Thanks for the info. I know that last year our scouting program was disorganized and too subjective to realize its full potential. For that reason, this year was all about Data Driven Decisions, meaning no comments or opinions in the scouting sheets. I can’t deny it worked well–it produced a pick list which allowed us to fairly accurately predict most of the first round of alliance selections and was quite remarkable for its reliability in predicting match scores–but well-organized comments might add that extra push to make up for the loss of our lead strategist when he decides to step down (he could only make it to the occasional meeting and our competitions this year). Looking into the future, I ask: How do you keep everyone’s rankings, opinions, and comments consistent when there are categories that appear to be all in the eye of the beholder? Another point I noticed different from our sheets was that missed shots are segregated by target. How would one determine where a shot was intended when it is not clear? Also, how would one record an attempted high shot which misses and lands in the middle hoop for two points? Finally, if I may, how do you organize the sheets for each team so that they can all be found in a timely manner for each match?

Sorry for all the questions–especially the seemingly obvious ones–I just like this setup and want to understand it more thoroughly.

The lead scout reinserts them in numerical order after each match into a folder. This is pretty easy with the 6 sheets.

There are a lot of subjective categories on our sheets. Subjective stuff is less critical but good to have opinions on. If 7 out of 8 think the team looks slow, they are probably slow. If they get mostly 5s and 4s then they are pretty good on those categpries.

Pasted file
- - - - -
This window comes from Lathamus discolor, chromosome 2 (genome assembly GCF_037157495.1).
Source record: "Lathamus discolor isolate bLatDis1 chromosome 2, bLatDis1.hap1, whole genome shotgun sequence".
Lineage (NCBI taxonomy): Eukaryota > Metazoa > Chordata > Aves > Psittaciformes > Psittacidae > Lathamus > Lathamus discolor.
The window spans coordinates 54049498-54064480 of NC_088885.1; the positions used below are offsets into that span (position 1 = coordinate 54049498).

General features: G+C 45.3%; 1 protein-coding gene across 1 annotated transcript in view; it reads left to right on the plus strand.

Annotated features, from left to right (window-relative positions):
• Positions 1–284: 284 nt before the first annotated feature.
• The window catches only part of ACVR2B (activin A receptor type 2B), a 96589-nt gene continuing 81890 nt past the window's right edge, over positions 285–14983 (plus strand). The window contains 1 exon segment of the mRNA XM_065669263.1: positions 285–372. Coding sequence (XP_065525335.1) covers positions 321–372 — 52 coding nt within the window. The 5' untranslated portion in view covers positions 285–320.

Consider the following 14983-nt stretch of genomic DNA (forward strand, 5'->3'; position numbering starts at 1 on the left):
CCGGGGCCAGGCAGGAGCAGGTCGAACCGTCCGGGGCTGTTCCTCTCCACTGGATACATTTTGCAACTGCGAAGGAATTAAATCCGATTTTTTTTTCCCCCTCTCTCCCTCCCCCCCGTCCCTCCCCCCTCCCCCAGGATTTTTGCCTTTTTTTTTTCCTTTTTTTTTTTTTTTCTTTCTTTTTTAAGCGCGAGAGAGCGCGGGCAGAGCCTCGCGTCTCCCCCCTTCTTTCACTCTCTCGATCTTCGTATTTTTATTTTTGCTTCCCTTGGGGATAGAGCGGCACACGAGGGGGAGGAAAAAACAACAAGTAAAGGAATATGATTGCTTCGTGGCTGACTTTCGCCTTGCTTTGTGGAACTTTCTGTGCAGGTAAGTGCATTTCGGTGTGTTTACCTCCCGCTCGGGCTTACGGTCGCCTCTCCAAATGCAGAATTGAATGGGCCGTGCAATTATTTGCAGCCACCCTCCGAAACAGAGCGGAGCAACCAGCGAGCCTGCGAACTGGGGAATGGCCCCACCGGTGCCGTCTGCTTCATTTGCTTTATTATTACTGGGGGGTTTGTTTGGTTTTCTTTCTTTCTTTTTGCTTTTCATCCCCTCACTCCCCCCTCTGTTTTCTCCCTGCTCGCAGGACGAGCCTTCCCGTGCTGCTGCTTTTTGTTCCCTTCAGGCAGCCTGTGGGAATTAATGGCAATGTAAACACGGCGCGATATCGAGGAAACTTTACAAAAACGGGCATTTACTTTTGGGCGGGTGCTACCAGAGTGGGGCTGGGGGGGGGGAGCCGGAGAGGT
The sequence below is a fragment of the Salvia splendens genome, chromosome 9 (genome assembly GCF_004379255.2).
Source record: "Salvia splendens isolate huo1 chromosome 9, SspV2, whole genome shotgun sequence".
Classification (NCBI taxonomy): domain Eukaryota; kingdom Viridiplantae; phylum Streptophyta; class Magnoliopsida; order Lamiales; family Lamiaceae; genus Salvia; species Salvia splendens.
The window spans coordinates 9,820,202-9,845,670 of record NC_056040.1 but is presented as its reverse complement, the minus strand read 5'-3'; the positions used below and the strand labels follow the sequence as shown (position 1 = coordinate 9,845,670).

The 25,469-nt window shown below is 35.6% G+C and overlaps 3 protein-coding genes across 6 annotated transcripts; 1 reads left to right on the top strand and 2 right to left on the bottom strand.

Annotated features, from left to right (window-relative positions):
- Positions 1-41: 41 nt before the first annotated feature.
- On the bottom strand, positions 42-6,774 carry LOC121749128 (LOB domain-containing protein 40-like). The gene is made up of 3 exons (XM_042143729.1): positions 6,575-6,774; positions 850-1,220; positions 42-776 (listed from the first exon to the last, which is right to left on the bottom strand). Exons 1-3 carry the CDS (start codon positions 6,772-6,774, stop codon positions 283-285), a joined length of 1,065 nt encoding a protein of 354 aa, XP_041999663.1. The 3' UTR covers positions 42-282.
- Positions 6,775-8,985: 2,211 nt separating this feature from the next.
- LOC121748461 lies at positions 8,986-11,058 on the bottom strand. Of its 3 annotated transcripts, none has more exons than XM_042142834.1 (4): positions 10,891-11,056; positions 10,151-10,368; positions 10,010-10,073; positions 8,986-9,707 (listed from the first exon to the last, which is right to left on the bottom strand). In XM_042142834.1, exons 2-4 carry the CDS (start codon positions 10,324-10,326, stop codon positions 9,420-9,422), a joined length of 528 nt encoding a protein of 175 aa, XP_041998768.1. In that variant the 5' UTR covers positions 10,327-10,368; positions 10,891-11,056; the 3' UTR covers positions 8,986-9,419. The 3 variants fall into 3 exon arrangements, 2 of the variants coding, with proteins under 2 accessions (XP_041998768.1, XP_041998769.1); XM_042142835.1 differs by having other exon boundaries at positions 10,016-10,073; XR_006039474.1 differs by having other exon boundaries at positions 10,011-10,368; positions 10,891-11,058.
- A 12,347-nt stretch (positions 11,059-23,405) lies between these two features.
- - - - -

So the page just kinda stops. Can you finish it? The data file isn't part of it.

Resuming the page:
A made shot is a made shot. Even if it was intended to go elsewhere. These were quite few. In general, attempts were pretty easy to see what they were shooting on. The most important thing we found was point totals, followed by hybrid points, then shooting percentage, and… Some of these, you can figure out before hand. Some you figure out by watching closely.
In my opinion, the big things we missed were quantifying blocks of inbounders and we valued shooting position a bit low at an event.

Our system is far from perfect but works pretty good for us which is the main thing. Since we implemented this a few years ago, our win loss and seedings have been better, and the kids have much more realistic views of what good and average performances are.

I liked the Idea Karthik and 1114 use with the Sim Bucks. Has anyone else done this?

If you didnt watch the video, 1114’s scouters have Sim Bucks in which the students bet on robots that are in a match and try to make as much $ as possible. Its a great idea in My Opinion :slight_smile:

I know at least one out of state team at MSC that was using this approach.